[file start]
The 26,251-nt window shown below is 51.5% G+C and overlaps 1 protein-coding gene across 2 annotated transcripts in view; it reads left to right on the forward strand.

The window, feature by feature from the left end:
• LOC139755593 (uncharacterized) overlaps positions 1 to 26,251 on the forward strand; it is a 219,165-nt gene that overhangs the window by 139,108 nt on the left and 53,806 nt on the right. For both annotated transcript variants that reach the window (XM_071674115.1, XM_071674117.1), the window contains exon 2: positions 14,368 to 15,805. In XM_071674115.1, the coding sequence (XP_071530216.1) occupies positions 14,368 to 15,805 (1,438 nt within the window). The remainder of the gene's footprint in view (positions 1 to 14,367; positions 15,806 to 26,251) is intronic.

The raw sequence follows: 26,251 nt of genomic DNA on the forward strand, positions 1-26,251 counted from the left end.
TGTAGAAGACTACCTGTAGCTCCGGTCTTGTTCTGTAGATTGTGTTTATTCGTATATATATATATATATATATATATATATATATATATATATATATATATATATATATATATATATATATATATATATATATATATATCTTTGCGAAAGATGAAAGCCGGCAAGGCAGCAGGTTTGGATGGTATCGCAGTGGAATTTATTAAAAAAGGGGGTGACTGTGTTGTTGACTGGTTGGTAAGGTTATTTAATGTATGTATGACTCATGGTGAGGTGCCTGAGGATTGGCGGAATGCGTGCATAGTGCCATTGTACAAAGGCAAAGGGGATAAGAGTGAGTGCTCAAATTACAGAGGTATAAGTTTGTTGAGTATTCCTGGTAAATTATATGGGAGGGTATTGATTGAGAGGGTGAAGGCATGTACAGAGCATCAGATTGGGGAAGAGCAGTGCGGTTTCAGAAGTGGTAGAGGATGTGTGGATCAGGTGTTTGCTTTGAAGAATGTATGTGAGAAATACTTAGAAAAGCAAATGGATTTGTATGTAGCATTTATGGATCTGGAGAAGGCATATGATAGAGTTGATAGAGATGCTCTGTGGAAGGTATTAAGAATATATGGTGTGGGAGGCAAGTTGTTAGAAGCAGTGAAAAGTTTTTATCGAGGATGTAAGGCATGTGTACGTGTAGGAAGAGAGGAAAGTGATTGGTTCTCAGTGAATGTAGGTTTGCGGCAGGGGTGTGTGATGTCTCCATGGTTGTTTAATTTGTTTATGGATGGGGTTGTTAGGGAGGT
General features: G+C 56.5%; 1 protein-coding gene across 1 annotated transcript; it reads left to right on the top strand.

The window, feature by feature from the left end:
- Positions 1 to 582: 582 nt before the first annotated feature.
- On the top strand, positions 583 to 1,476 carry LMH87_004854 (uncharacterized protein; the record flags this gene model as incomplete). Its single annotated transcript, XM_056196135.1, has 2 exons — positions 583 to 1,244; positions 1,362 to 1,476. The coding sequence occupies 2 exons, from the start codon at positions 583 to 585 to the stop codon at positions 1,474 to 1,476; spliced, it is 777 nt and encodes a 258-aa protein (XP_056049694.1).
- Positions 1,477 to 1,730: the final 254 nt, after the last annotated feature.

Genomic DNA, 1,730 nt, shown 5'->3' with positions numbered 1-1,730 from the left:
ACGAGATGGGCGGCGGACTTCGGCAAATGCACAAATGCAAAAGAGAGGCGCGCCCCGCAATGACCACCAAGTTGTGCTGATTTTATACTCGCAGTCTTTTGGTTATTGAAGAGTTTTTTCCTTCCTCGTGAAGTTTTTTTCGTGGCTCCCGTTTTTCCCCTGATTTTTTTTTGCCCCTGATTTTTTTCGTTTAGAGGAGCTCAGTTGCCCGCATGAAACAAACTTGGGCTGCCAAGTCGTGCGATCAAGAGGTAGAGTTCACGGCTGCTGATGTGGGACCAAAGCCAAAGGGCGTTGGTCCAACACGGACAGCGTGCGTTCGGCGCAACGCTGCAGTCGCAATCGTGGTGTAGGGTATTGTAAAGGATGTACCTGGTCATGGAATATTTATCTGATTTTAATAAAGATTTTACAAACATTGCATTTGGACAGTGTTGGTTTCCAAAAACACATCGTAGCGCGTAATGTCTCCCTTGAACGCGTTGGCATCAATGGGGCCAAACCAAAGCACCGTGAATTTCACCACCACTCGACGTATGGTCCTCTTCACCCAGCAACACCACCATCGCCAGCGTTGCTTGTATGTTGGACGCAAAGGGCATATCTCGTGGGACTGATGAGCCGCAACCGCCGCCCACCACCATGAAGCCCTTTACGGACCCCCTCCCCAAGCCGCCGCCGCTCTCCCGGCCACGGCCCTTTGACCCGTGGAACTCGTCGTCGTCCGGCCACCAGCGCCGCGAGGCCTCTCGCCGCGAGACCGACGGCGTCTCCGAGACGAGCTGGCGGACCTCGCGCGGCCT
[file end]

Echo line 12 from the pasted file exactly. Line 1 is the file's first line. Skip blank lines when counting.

ACGAGATGGGCGGCGGACTTCGGCAAATGCACAAATGCAAAAGAGAGGCGCGCCCCGCAATGACCACCAAGTTGTGCTGATTTTATACTCGCAGTCTTTTGGTTATTGAAGAGTTTTTTCCTTCCTCGTGAAGTTTTTTTCGTGGCTCCCGTTTTTCCCCTGATTTTTTTTTGCCCCTGATTTTTTTCGTTTAGAGGAGCTCAGTTGCCCGCATGAAACAAACTTGGGCTGCCAAGTCGTGCGATCAAGAGGTAGAGTTCACGGCTGCTGATGTGGGACCAAAGCCAAAGGGCGTTGGTCCAACACGGACAGCGTGCGTTCGGCGCAACGCTGCAGTCGCAATCGTGGTGTAGGGTATTGTAAAGGATGTACCTGGTCATGGAATATTTATCTGATTTTAATAAAGATTTTACAAACATTGCATTTGGACAGTGTTGGTTTCCAAAAACACATCGTAGCGCGTAATGTCTCCCTTGAACGCGTTGGCATCAATGGGGCCAAACCAAAGCACCGTGAATTTCACCACCACTCGACGTATGGTCCTCTTCACCCAGCAACACCACCATCGCCAGCGTTGCTTGTATGTTGGACGCAAAGGGCATATCTCGTGGGACTGATGAGCCGCAACCGCCGCCCACCACCATGAAGCCCTTTACGGACCCCCTCCCCAAGCCGCCGCCGCTCTCCCGGCCACGGCCCTTTGACCCGTGGAACTCGTCGTCGTCCGGCCACCAGCGCCGCGAGGCCTCTCGCCGCGAGACCGACGGCGTCTCCGAGACGAGCTGGCGGACCTCGCGCGGCCT